A Chinese university student is banking $3000 a week, by selling vitamins and baby formula to people at home, it has been revealed.
The business of selling Australian products online such as baby formula, vitamins and pawpaw cream to people in China has become an easy way for the student to get a bit of extra cash.
Carol Lin arrived in Sydney in July last year and is studying English at an ELS language centre, Business Insider reports.
It's reported the student takes her orders from relatives and friends through WeChat, a Chinese text and voice messaging app, and packages and posts them to her customers.
Ms Lin told the publication she makes between $2,000 and $3,000 in a good week.
She claimed her first sale was Swisse vitamins, which in Australia sell for $17 in but she managed to sell them online for $29.
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Ms Lin said she also sold a2 Platinum Formula and Bellamy’s Organic formula.
She claims to buy most of her products from Chemist Warehouse, but added that it took up a lot of time sourcing everything.
“It’s a lot (of time). It’s very troublesome. It’s hard work,” Ms Lin said.
Another Chinese tycoon is 26-year-old Maggie Ma who has just completed her Master of Accounting at the University of Sydney.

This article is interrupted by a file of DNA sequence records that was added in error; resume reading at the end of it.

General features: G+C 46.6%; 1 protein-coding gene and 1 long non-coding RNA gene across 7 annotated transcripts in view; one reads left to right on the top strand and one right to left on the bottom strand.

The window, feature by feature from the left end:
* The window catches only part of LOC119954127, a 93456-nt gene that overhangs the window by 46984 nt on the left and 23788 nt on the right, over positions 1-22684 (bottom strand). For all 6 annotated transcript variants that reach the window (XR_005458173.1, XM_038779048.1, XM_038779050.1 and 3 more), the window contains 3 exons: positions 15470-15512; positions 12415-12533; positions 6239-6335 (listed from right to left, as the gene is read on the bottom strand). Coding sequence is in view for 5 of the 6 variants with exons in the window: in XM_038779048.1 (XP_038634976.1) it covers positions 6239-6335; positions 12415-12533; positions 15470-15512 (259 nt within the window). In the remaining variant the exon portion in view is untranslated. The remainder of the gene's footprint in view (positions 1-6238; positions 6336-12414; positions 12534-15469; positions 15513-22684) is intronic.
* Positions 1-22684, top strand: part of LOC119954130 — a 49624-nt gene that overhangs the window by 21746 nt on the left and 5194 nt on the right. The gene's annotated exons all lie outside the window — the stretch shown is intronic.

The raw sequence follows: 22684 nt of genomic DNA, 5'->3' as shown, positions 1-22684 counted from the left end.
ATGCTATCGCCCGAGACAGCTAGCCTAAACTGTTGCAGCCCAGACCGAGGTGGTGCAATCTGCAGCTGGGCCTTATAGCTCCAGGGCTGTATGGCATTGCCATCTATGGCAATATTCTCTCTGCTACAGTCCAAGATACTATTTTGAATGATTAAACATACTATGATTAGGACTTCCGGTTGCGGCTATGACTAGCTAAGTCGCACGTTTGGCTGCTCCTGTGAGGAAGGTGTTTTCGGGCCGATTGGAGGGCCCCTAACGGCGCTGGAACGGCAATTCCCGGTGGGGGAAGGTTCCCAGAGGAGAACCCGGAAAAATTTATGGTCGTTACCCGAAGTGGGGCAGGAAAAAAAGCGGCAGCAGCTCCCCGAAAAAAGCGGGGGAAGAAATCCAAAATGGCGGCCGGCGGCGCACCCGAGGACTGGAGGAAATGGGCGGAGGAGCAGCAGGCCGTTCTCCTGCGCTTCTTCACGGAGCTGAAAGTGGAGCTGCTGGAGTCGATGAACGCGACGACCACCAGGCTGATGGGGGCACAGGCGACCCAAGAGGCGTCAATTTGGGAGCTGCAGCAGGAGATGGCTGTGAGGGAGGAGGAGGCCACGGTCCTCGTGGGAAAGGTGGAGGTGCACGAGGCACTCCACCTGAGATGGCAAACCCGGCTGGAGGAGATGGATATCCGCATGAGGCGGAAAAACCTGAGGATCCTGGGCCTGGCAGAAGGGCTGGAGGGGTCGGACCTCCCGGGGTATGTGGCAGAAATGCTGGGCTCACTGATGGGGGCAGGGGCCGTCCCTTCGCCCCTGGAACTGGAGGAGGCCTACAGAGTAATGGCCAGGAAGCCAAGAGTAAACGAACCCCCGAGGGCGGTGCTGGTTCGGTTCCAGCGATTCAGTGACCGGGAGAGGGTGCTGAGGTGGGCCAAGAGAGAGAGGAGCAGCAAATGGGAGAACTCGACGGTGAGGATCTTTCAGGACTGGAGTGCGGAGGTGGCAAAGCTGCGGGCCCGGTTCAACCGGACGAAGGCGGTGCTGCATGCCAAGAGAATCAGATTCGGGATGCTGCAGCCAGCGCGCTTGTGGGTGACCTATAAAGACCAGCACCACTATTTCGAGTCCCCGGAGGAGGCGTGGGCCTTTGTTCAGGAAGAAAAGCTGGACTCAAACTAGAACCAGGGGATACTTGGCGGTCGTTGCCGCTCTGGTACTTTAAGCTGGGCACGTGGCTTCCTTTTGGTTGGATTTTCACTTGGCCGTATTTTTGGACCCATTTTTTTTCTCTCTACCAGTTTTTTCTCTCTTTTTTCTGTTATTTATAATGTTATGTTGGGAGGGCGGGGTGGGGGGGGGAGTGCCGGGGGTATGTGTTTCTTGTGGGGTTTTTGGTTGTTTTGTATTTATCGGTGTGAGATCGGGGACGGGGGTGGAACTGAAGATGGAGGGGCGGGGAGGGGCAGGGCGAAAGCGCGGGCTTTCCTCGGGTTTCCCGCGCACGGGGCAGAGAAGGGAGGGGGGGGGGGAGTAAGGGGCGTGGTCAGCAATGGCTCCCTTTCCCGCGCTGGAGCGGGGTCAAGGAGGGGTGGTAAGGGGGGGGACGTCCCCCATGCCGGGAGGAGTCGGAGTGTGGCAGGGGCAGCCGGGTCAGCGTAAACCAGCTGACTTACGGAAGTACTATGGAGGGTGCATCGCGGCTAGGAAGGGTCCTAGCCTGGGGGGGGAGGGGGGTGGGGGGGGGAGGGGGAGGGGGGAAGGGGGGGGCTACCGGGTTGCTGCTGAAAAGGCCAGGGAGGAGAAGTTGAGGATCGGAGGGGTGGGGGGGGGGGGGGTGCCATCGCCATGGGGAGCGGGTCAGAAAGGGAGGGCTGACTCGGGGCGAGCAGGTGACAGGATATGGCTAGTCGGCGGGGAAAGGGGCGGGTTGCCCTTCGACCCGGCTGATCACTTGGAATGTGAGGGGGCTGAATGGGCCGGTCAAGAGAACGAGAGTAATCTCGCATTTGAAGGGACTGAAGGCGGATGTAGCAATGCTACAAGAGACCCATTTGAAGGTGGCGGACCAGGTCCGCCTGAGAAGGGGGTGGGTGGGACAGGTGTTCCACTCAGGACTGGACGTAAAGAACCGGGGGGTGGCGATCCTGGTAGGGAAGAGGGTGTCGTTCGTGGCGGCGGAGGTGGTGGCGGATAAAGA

She claims she started her WeChat business after taking Australian health products back home.
She said her relatives began asking for more each time, and realised it would be a profitable business.
Ms Ma said her best selling products are Manuka honey and pawpaw cream, and claimed that over the Chinese New Year one sale alone was $2000.
The success of Australian products in China was due to the rise in counterfeit products and fake brands which had prompted Chinese consumers to seek offshore products.
Another reason is the increasingly health conscious population.
Just last week it was revealed Australia's favourite breakfast cereal Weet-Bix was being sold for up to ten times the price in China.
China's version of Ebay, known as Yoycart, has the item listed as “Aussie Weet-Bix cereals" for close to $50 AUD a 1.4kg box.
Weet-Bix boxes of the same size sell for around $5 in Australia.
TV show 'Ode to Joy' is believed to be the main driver of the Weet-Bix rush after the cereal featured on episode 21.